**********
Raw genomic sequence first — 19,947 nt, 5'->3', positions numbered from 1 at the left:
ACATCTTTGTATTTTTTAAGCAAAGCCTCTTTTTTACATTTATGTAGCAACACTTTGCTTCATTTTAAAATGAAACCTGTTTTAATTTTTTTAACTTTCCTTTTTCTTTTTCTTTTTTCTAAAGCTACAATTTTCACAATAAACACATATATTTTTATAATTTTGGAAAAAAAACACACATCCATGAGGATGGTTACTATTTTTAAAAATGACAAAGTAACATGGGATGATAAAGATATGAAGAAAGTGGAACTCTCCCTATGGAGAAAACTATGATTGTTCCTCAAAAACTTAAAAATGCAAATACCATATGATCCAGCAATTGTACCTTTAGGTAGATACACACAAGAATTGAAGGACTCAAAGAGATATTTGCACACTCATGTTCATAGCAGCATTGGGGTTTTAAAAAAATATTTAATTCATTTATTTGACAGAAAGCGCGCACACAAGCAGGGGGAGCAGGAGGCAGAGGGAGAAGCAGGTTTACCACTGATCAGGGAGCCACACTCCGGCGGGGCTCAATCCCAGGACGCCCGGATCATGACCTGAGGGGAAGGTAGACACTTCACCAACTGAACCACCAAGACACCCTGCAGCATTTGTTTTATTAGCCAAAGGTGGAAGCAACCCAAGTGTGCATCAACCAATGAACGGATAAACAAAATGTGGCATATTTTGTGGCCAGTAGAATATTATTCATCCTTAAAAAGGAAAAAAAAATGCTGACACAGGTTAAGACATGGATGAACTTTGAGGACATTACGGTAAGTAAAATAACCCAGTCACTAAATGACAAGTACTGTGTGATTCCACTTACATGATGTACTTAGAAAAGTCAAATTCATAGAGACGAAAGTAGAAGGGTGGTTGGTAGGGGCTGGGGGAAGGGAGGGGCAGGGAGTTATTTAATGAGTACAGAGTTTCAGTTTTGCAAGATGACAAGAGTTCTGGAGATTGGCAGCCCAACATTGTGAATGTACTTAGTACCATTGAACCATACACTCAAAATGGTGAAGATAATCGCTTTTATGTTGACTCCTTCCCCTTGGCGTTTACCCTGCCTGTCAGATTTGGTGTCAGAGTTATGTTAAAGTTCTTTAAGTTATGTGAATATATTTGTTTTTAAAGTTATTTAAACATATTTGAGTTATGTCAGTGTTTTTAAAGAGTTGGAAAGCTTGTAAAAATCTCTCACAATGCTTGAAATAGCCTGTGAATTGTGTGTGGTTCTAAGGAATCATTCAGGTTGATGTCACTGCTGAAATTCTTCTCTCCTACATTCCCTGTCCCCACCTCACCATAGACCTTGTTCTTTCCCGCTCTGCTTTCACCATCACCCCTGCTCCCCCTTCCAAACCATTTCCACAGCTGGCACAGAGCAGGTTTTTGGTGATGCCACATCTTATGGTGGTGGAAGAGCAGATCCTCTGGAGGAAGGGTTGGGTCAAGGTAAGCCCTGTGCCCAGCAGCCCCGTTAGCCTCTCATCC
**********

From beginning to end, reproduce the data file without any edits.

Raw genomic sequence first — 19,947 nt, 5'->3', positions numbered from 1 at the left:
ACATCTTTGTATTTTTTAAGCAAAGCCTCTTTTTTACATTTATGTAGCAACACTTTGCTTCATTTTAAAATGAAACCTGTTTTAATTTTTTTAACTTTCCTTTTTCTTTTTCTTTTTTCTAAAGCTACAATTTTCACAATAAACACATATATTTTTATAATTTTGGAAAAAAAACACACATCCATGAGGATGGTTACTATTTTTAAAAATGACAAAGTAACATGGGATGATAAAGATATGAAGAAAGTGGAACTCTCCCTATGGAGAAAACTATGATTGTTCCTCAAAAACTTAAAAATGCAAATACCATATGATCCAGCAATTGTACCTTTAGGTAGATACACACAAGAATTGAAGGACTCAAAGAGATATTTGCACACTCATGTTCATAGCAGCATTGGGGTTTTAAAAAAATATTTAATTCATTTATTTGACAGAAAGCGCGCACACAAGCAGGGGGAGCAGGAGGCAGAGGGAGAAGCAGGTTTACCACTGATCAGGGAGCCACACTCCGGCGGGGCTCAATCCCAGGACGCCCGGATCATGACCTGAGGGGAAGGTAGACACTTCACCAACTGAACCACCAAGACACCCTGCAGCATTTGTTTTATTAGCCAAAGGTGGAAGCAACCCAAGTGTGCATCAACCAATGAACGGATAAACAAAATGTGGCATATTTTGTGGCCAGTAGAATATTATTCATCCTTAAAAAGGAAAAAAAAATGCTGACACAGGTTAAGACATGGATGAACTTTGAGGACATTACGGTAAGTAAAATAACCCAGTCACTAAATGACAAGTACTGTGTGATTCCACTTACATGATGTACTTAGAAAAGTCAAATTCATAGAGACGAAAGTAGAAGGGTGGTTGGTAGGGGCTGGGGGAAGGGAGGGGCAGGGAGTTATTTAATGAGTACAGAGTTTCAGTTTTGCAAGATGACAAGAGTTCTGGAGATTGGCAGCCCAACATTGTGAATGTACTTAGTACCATTGAACCATACACTCAAAATGGTGAAGATAATCGCTTTTATGTTGACTCCTTCCCCTTGGCGTTTACCCTGCCTGTCAGATTTGGTGTCAGAGTTATGTTAAAGTTCTTTAAGTTATGTGAATATATTTGTTTTTAAAGTTATTTAAACATATTTGAGTTATGTCAGTGTTTTTAAAGAGTTGGAAAGCTTGTAAAAATCTCTCACAATGCTTGAAATAGCCTGTGAATTGTGTGTGGTTCTAAGGAATCATTCAGGTTGATGTCACTGCTGAAATTCTTCTCTCCTACATTCCCTGTCCCCACCTCACCATAGACCTTGTTCTTTCCCGCTCTGCTTTCACCATCACCCCTGCTCCCCCTTCCAAACCATTTCCACAGCTGGCACAGAGCAGGTTTTTGGTGATGCCACATCTTATGGTGGTGGAAGAGCAGATCCTCTGGAGGAAGGGTTGGGTCAAGGTAAGCCCTGTGCCCAGCAGCCCCGTTAGCCTCTCATCC